Our anxiety is increased by your silence, for it is long now since we received a letter from you, beloved: while we who bear a chief share in your careshyperlink , through our anxiety for the defence of the Faith, have several timeshyperlink , as occasion served, sent letters to you: that we might aid you with the comfort of our exhortations not to yield to the assaults of your adversaries in defence of the Faith, but to feel that we were the sharers in your labour. Some time since we believe our messengers have reached you, brother, through whom you find yourself fully instructed by our writings and injunctions, and we have ourselves sent back Basil to you as you desiredhyperlink . Now, lest you should think we had omitted any opportunity of communicating with you, we have sent this note by our son Eupsychius, a man whom we hold in great honour and affection, asking you to reply to our letter with all speed, and inform us at once about your own actions and those of our representatives, and about the completion of the whole matter: so that we may allay the anxiety which we now feel in defence of the Faith, by happier tidings. Dated 11th August in the consulship of the illustrious Asturius and Protogenes (449).
1 Curarum tuarum principes.
2 Frequenter, four times in all ( Letters XXVII., XXVIII., XXXVI. and XXXVIII.).
3 This must be in the third lost letter to which we have assumed Lett. XXXVIII. to be an answer.
Letter XL.to the Bishops of the Province of Arles in Gaul.
To his well-beloved brethren Constantinus Audentius, Rusticus, Auspicius, Nicetas, Nectarius, Florus, Asclepius, Justus, Augustalis, Ynantius, and Chrysaphiushyperlink , Leo the pope. He approves of their having unanimously elected Ravennius, Bishop of Arles.
We have just and reasonable reason for rejoicing, when we learn that the Lord's priests have done what is agreeable both to the rules of the Father's canons and to the Apostles' institutions. For the whole body of the Church must needs increase with a healthy growth, if the governing members excel in the strength of their authority, and in peaceful management. Accordingly, we ratify with our sanction your good deed, brethren, in unanimously, on the death of Hilaryhyperlink of holy memory, consecrating our brother Ravennius, a man well approved by us, in the city of Aries, in accordance with the wishes of the clergy, the leading citizens, and the laity. Because a peace-making and harmonious election, where neither personal merits nor the good will of the congregation are wanting, is we believe the expression not only of man's choice, but of God's inspiration. So dearly beloved brethren, let the said priest use God's gift, and understand what self-devotion is expected of him, that by diligently and prudently carrying out the office entrusted to him, he may prove himself equal to your testimony, and fully worthy of our favour. God keep you safe, beloved brethren. Dated 22 August in the consulship of Asturius and Protogenes (449).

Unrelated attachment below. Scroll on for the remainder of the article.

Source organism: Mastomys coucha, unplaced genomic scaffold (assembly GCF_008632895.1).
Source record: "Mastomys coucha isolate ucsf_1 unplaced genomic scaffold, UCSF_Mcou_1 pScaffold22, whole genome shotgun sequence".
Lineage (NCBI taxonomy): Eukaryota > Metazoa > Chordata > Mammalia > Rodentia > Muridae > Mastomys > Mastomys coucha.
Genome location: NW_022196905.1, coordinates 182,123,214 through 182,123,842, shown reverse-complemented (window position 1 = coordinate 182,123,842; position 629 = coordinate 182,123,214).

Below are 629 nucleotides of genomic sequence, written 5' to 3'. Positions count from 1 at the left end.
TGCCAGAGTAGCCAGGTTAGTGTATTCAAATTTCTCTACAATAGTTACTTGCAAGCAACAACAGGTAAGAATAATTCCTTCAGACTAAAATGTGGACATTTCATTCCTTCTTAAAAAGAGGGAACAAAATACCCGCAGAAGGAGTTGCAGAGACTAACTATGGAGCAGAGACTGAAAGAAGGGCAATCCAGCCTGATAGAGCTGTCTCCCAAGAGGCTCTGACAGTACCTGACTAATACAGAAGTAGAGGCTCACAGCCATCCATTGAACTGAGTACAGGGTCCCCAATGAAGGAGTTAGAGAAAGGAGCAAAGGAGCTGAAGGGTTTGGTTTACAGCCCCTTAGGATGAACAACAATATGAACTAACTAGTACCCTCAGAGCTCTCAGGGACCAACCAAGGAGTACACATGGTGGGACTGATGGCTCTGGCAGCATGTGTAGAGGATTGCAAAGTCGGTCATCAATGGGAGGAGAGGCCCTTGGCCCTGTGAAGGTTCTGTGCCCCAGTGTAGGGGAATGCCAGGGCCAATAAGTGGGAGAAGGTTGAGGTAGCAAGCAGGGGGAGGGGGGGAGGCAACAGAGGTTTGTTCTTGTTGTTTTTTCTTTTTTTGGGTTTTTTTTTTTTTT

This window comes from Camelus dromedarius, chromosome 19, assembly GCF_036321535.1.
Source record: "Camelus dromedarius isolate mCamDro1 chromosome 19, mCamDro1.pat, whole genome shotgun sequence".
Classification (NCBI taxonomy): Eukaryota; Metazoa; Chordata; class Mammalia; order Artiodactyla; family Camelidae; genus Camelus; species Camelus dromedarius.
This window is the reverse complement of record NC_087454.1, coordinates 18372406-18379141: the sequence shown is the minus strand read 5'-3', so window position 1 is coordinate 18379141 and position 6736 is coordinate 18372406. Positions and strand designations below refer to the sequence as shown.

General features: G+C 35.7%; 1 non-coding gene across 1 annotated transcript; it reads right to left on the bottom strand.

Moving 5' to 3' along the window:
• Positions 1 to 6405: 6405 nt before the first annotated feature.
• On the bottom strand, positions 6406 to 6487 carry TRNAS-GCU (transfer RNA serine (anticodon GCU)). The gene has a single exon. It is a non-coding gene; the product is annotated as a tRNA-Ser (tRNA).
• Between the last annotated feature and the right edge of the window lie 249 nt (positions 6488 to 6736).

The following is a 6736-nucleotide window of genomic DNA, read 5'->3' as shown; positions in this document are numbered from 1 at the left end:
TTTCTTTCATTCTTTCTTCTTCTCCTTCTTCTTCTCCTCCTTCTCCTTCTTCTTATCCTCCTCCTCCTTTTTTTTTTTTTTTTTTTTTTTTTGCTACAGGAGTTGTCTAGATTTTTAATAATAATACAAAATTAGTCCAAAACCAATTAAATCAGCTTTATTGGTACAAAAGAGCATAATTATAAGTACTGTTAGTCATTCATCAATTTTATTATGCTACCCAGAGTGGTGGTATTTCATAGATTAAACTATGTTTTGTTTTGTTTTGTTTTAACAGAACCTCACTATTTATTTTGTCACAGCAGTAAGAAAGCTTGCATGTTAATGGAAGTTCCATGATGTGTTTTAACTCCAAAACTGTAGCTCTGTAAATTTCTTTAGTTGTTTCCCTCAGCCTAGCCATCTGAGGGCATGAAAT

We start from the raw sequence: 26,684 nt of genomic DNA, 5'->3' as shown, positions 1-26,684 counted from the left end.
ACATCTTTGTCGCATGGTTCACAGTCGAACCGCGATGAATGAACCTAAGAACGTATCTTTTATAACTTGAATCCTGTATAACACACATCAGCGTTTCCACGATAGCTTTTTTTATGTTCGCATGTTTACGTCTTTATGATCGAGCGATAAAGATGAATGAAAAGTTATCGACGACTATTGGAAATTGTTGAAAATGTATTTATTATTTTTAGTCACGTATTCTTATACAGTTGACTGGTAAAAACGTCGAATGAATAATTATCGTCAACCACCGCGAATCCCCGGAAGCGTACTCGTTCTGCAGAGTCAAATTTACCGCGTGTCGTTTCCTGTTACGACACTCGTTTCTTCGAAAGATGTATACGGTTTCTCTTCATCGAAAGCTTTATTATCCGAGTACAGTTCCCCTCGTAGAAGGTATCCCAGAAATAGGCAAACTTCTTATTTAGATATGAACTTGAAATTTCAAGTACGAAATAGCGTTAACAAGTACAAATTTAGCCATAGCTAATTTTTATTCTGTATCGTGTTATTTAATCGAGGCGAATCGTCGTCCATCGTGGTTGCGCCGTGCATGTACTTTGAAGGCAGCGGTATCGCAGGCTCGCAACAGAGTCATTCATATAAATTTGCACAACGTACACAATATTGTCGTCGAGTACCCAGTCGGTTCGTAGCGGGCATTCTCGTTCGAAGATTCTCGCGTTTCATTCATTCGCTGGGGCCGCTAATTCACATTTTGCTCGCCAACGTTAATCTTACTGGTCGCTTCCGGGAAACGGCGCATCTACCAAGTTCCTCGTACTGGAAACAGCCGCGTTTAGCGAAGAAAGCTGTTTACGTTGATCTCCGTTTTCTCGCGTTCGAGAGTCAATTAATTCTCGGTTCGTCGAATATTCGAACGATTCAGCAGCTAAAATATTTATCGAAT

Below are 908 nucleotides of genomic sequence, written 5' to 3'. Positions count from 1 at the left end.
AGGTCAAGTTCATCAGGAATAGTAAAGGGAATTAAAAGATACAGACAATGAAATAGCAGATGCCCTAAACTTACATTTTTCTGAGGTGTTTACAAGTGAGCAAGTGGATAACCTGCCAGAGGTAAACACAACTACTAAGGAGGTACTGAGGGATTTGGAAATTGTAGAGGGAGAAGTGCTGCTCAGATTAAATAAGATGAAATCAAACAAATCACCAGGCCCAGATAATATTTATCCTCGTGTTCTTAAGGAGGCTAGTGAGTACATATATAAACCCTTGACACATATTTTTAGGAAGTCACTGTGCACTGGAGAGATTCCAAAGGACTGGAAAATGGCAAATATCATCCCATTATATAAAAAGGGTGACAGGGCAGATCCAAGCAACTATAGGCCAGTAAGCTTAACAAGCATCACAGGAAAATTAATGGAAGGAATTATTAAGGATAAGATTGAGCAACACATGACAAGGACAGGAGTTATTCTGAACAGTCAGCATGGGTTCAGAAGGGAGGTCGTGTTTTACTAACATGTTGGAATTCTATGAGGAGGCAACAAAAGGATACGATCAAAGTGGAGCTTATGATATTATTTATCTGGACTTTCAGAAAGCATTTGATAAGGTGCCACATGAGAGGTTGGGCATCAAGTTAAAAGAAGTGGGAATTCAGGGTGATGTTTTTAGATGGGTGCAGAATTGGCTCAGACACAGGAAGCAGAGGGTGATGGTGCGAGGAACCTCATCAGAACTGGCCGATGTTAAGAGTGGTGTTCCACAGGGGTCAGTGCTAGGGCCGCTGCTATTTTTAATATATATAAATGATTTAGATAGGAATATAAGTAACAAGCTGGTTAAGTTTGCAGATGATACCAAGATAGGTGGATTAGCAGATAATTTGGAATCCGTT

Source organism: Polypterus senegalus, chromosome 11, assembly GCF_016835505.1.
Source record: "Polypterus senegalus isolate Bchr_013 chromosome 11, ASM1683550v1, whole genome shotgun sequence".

1 These twelve bishops do not include the Bishop of Vienne, according to Perthel (p. 29). following apparently Quesnel, whose wish-fathered thought, though possibly right, has little evidence to go upon. Cf. Letters LXV. and LXVI. below.
2 It will be noticed that Leo speaks of Hilary not only with respect, but as if he acquiesced in his sentence (passed against Hilary in Lett. X. above) not having been carried out.
Letter XLI. To Ravennius, Bishop of Arles.
(He congratulates him on his appointment, exhorts him to firm but gentle government, and advises him frequently to consult the Apostolic See. Undated, but no doubt sent about the same time as XL.)
Letter XLII. To Ravennius, Bishop of Arles.
Leo the Pope to his well-beloved brother Ravennius. He asks him to deal with the imposture of a certain Petronianus.
We wish you to be circumspect and careful lest any blameworthy presumption should put forth undue claims: for, when it once finds an entrance by crafty stealth, it spreads itself into greater rashness in the name of the dignity it has assumed. We have learnt, on the trustworthy evidence of your clergy, that a certain wandering and vagabond Petronianus has boasted himself throughout the provinces of Gaul as our deacon, and under cover of this office is going about the various churches of that country. We desire you, beloved brother, so to check his abominable effrontery, as to disclose his imposture, by warning the bishops of the whole district. and to expel him from communion with all the Churches, lest he continue his claim. The Lord keep you safe, dearly beloved brother. Dated 26th, August, in the consulship of the illustrious Asturius and Protogenes (449).